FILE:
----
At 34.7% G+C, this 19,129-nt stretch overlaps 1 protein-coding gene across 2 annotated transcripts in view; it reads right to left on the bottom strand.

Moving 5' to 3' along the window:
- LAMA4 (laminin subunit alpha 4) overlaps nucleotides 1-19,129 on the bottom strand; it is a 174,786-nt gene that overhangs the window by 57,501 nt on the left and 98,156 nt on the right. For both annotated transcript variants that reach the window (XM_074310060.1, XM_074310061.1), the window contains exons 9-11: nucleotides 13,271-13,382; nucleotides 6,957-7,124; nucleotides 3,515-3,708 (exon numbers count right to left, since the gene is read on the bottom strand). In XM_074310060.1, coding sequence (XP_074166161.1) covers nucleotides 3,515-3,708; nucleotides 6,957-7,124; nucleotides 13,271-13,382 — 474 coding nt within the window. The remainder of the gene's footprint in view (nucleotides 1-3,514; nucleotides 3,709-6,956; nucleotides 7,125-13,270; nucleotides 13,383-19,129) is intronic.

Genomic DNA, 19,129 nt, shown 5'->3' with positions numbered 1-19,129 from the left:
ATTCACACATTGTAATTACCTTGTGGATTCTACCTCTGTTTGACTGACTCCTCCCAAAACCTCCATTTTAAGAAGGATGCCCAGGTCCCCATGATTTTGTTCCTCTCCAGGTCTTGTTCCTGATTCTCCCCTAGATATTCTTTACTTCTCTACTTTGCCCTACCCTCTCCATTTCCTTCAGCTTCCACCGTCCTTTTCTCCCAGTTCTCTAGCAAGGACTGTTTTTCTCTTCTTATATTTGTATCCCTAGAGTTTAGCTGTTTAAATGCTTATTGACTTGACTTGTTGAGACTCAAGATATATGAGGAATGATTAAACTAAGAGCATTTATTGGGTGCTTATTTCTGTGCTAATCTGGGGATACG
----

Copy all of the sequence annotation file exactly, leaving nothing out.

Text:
At 34.7% G+C, this 19,129-nt stretch overlaps 1 protein-coding gene across 2 annotated transcripts in view; it reads right to left on the bottom strand.

Moving 5' to 3' along the window:
- LAMA4 (laminin subunit alpha 4) overlaps nucleotides 1-19,129 on the bottom strand; it is a 174,786-nt gene that overhangs the window by 57,501 nt on the left and 98,156 nt on the right. For both annotated transcript variants that reach the window (XM_074310060.1, XM_074310061.1), the window contains exons 9-11: nucleotides 13,271-13,382; nucleotides 6,957-7,124; nucleotides 3,515-3,708 (exon numbers count right to left, since the gene is read on the bottom strand). In XM_074310060.1, coding sequence (XP_074166161.1) covers nucleotides 3,515-3,708; nucleotides 6,957-7,124; nucleotides 13,271-13,382 — 474 coding nt within the window. The remainder of the gene's footprint in view (nucleotides 1-3,514; nucleotides 3,709-6,956; nucleotides 7,125-13,270; nucleotides 13,383-19,129) is intronic.

Genomic DNA, 19,129 nt, shown 5'->3' with positions numbered 1-19,129 from the left:
ATTCACACATTGTAATTACCTTGTGGATTCTACCTCTGTTTGACTGACTCCTCCCAAAACCTCCATTTTAAGAAGGATGCCCAGGTCCCCATGATTTTGTTCCTCTCCAGGTCTTGTTCCTGATTCTCCCCTAGATATTCTTTACTTCTCTACTTTGCCCTACCCTCTCCATTTCCTTCAGCTTCCACCGTCCTTTTCTCCCAGTTCTCTAGCAAGGACTGTTTTTCTCTTCTTATATTTGTATCCCTAGAGTTTAGCTGTTTAAATGCTTATTGACTTGACTTGTTGAGACTCAAGATATATGAGGAATGATTAAACTAAGAGCATTTATTGGGTGCTTATTTCTGTGCTAATCTGGGGATACG